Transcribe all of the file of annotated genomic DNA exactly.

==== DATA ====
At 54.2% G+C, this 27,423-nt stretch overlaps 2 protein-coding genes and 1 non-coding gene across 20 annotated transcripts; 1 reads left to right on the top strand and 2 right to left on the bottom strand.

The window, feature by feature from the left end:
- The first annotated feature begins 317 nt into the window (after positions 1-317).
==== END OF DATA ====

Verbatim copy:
At 54.2% G+C, this 27,423-nt stretch overlaps 2 protein-coding genes and 1 non-coding gene across 20 annotated transcripts; 1 reads left to right on the top strand and 2 right to left on the bottom strand.

The window, feature by feature from the left end:
- The first annotated feature begins 317 nt into the window (after positions 1-317).